As soon as a company or government body does something wrong, there are calls to introduce organisational transparency at the business in question.
This happened with Volkswagen after the car maker was found to be cheating on its emissions tests, and in the UK during the MPs expenses scandal, when politicians were discovered to be spending taxpayer money on unnecessary items (and houses).
Although it’s easy to assume organisational transparency is an unequivocally good thing, there are some downsides to it, and it’s important to remember transparency can be on a spectrum.
— Buffer (@buffer) July 7, 2017
The pros of transparency
There are three principal types of transparency, all of which hold some clear benefits for businesses:
- Pay transparency – Big names in business such as Buffer and SumAll began releasing information on employee salaries, and (crucially) the reasons why people are paid what they are. This helps employees understand why some people are paid more or less than them, and gives them something to work on if they do seek a pay rise.
- Internal transparency – This tends to mean transparency in information and communications within a company. It helps employees understand what’s going on in a business and why, which may reduce grumblings when controversial decisions are made. This is because people will understand why the change is happening and will have known about it earlier.
- External transparency – Involves letting the public know about key information, such as big decisions, turnover and executive pay. This helps to increase trust in a business and in turn inspires loyalty.
The cons of transparency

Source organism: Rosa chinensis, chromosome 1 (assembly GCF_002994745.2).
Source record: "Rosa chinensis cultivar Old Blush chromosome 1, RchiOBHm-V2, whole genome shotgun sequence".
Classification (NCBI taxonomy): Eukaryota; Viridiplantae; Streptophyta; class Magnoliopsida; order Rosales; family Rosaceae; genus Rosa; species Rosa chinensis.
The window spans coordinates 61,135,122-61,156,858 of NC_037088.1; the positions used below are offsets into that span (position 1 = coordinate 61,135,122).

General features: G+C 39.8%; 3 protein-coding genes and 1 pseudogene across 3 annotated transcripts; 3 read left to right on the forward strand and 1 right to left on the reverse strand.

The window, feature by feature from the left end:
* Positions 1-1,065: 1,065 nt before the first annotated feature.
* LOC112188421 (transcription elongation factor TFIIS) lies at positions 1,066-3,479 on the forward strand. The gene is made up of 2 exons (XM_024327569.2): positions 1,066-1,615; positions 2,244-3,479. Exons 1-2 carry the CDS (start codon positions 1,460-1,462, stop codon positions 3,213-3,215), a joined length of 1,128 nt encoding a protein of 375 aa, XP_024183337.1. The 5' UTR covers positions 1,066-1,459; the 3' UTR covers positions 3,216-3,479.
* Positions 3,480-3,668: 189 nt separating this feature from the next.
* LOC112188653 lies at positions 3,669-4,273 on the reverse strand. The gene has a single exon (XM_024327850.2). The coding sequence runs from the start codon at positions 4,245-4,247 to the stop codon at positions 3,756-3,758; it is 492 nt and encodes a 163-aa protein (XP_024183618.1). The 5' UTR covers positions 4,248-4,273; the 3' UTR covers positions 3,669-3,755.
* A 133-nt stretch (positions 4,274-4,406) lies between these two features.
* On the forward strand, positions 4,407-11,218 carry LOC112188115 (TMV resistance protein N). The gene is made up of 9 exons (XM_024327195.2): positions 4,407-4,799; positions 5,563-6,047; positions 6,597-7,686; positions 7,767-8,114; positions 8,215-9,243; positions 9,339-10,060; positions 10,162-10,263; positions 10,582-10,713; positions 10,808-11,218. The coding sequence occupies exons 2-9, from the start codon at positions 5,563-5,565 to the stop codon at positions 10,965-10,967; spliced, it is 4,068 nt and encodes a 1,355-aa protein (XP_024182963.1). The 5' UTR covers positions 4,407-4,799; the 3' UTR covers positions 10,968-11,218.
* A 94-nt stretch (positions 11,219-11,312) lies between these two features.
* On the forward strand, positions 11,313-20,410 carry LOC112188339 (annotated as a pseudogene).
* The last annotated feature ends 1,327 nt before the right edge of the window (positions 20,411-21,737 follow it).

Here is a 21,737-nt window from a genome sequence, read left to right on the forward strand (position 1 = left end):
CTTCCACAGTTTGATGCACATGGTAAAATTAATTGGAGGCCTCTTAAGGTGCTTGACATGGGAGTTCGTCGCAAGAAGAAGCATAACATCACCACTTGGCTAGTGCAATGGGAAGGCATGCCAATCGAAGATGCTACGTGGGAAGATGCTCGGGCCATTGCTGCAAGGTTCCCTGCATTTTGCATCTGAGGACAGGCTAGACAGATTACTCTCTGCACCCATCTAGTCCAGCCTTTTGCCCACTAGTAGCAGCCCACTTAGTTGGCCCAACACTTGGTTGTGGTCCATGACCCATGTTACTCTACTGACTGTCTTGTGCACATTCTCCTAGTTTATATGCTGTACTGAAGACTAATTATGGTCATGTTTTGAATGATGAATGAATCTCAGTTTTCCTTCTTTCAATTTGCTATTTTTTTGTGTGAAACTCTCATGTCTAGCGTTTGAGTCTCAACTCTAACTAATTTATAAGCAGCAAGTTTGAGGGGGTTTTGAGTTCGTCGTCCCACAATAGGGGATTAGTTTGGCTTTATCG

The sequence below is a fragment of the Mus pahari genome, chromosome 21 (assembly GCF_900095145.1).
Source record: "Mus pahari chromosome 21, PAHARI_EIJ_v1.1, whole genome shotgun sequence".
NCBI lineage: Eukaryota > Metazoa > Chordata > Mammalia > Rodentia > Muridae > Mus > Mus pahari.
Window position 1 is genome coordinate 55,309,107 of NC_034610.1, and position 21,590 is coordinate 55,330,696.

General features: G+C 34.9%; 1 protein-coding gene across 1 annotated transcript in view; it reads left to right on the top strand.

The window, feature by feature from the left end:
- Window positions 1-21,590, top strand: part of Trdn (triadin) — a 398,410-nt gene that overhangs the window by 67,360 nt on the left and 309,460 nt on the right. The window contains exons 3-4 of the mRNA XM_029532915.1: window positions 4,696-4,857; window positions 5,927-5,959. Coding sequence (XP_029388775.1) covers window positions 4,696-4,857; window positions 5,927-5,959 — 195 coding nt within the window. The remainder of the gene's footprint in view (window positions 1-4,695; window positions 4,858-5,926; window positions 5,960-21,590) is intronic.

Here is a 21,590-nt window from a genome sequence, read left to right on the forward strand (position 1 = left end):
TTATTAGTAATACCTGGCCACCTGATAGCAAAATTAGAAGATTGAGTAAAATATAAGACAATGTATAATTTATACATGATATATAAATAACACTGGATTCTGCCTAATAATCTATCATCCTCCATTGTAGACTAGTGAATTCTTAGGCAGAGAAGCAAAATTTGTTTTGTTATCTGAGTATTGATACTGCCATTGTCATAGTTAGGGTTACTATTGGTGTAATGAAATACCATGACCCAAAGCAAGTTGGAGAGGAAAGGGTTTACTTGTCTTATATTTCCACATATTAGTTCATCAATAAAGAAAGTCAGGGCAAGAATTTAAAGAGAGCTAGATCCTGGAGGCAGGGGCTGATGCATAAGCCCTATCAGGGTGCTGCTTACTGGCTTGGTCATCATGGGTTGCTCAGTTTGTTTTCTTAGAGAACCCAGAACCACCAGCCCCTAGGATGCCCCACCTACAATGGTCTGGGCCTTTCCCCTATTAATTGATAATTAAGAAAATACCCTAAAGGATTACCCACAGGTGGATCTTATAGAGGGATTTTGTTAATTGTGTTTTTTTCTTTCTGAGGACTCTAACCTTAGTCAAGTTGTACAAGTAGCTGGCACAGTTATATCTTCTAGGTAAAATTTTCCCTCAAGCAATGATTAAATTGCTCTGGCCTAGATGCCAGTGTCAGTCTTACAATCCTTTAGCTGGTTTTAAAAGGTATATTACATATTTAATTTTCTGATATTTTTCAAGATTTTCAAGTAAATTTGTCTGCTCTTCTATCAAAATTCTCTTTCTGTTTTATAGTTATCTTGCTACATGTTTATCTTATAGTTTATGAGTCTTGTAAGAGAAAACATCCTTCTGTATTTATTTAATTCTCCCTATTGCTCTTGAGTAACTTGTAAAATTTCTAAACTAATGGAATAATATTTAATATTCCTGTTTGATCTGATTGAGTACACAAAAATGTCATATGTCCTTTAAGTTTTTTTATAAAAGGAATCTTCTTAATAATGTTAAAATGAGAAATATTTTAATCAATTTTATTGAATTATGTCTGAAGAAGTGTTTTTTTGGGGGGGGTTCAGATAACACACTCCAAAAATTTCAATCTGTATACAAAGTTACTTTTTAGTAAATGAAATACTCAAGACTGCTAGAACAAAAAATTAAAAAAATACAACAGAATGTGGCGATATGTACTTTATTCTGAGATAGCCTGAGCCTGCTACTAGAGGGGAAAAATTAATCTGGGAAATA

While transparency leads to many positive feelings both within a company and in the public, it also has some caveats that it’s important to be aware of:
- It could create a blaming culture, letting people know what mistake was made and who made it but not actually helping people understand why it occurred. That’s why it’s important not to hold transparency as a quick solution to organisational wrongdoing in itself, but just one of a range of tools to help root out malpractice.
- Transparency may also mean information gets suppressed in the long run. For example, if a CEO appoints a committee to help make a big decision but asks for transparency in their recommendation, this could mean that people don’t reveal everything they know to the committee, and therefore may give a less appropriate suggestion than they otherwise would.
Transparency is on a spectrum
It may seem contradictory to discuss transparency as being on a spectrum, but in practical terms the only way it will work in business is if it’s applied to the most appropriate areas. For example, if people are complaining about salary, pay transparency may help solve this.
It’s up to boards and executives to find out where organisational transparency will work and where it’s best left out.
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